Pros of Built-Up Roofing (BUR)

  • Because BUR uses multiple layers of fabrics and asphalt, it’s ideal for those who are interested in a highly insulated and waterproofed roof, regardless of the size of building that’s being renovated.
  • BUR is also ideal for locations that require the ability to accommodate heavy foot traffic.
  • Additionally, BUR roofing solutions can be extremely beneficial for environments that are constantly exposed to harmful UV rays or even surrounding chemicals in the air.

Cons of BUR Roofing Solutions

  • Unfortunately, BUR roofing is much heavier than standard alternative roofing materials, which may ultimately require additional support before you can get started with a roofing installation job.
  • Installing a BUR roof requires an entire crew, can be labor-intensive, and can take much longer than when installing a traditional commercial or industrial roof.
  • BUR roofs require constant inspections and routine maintenance to prevent material cracks and blistering over time.

Pros of Asphalt Roofing

  • Asphalt roofing is extremely versatile and can be applied in residential, commercial, and industrial environments.
  • Asphalt roofing is some of the most affordable and cost-effective materials to invest in, with many different options and colors to choose from.
  • Weather resistance and waterproofing are also possible with asphalt roofing solutions with ongoing inspections and routine maintenance.

Cons of Asphalt Roofing Materials:

  • Using asphalt roofing materials may leave your building much more susceptible to various temperature fluctuations along with harmful UV rays, depending on your location.
  • The quality of the installation job that involves asphalt materials, especially when it comes to the overall longevity of your roof.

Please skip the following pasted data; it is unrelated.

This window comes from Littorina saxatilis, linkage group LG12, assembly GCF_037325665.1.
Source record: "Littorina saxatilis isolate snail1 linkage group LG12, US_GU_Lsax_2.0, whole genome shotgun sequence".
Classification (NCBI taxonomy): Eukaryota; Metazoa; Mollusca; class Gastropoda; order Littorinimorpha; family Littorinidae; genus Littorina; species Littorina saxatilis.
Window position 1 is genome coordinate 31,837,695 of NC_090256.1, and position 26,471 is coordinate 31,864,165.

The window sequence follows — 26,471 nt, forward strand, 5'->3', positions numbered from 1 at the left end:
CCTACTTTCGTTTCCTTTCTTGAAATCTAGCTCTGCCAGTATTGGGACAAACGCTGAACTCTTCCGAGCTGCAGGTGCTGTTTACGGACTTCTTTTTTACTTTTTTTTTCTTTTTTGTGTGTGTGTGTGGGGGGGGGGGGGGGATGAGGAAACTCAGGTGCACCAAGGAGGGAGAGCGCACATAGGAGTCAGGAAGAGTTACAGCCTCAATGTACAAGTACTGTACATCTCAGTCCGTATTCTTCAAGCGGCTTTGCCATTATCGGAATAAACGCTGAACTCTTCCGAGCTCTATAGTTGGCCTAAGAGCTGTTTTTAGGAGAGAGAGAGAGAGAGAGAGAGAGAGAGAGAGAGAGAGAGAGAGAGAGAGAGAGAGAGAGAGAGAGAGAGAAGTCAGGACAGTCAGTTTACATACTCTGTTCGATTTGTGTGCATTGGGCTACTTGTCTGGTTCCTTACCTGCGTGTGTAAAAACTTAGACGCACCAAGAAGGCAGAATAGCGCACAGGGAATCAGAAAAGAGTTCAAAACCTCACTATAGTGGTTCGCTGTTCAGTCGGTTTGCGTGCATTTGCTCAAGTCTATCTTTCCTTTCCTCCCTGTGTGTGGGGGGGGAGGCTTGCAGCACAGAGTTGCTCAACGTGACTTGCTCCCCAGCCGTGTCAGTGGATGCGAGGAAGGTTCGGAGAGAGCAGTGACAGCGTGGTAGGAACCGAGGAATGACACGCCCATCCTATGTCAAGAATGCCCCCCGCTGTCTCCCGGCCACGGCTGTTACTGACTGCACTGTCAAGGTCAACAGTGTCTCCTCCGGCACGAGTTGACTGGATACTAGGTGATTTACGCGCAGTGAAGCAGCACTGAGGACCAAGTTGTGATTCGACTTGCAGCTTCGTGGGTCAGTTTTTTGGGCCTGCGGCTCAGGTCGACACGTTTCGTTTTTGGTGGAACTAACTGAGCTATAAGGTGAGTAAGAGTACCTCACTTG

• An asphalt roof will not likely last as long as a metal, sheet, or even a concrete or flat roof designed specifically for industrial and commercial buildings.

Pros of Solar Roofing Panels and Solutions:

  • Investing in solar panels can help you reduce the strain you place on the power grid while simultaneously reducing your household’s carbon footprint.
  • In many instances, there are savings and incentives available for homeowners who are interested in transitioning to the use of solar panels.

Cons of Solar Panels:

  • Unfortunately, solar panels aren’t always reliable and may be dependent on the outside weather. A significant hailstorm can have a major impact on an entire solar farm.
  • Specialized maintenance and inspections may be required for upkeep.

Working With a Professional Roofing Crew

Even once you’ve settled on the type of roofing material you’ll be using for your industrial or commercial property, you’ll also want to begin seeking the right local roofing company near you who can help take on the task. Hiring a commercial roofing business is always recommended when you’re updating an industrial or commercial roof. The more experienced a commercial roofer is, the less likely you are to encounter issues with zoning, regulations, or laws as you add a new roof or use new material on any of your properties and structures.

Professional commercial roofers aren’t just experienced with different commercial and industrial roof types, but they’re also well-versed in specific requirements necessary to get started on the construction or repairs you have in mind. When you’re working with a reputable professional roofing crew, you can do so while also resting assured once you’ve verified their presented licensing, insurance, and certification. A licensed and insured roofer will protect you from potential liabilities should anything go wrong during construction, such as an accident or fall.

Whether your commercial space requires a vented roof system or you’re seeking tile roof repairs, you’ll need to know what type of roofing assistance you need to restore your roof to its natural and original condition. The more familiar you are with the differences between commercial and industrial roofs, the easier it’ll be for you to navigate the process of picking the right materials and solutions for your roof’s needs. If you’re the owner of a commercial storefront, or you manage numerous industrial plants, you’ll need to know exactly what type of roofing material to use anytime you’re in need of an inspection, repair, or complete replacement.

The Author

Scroll to Top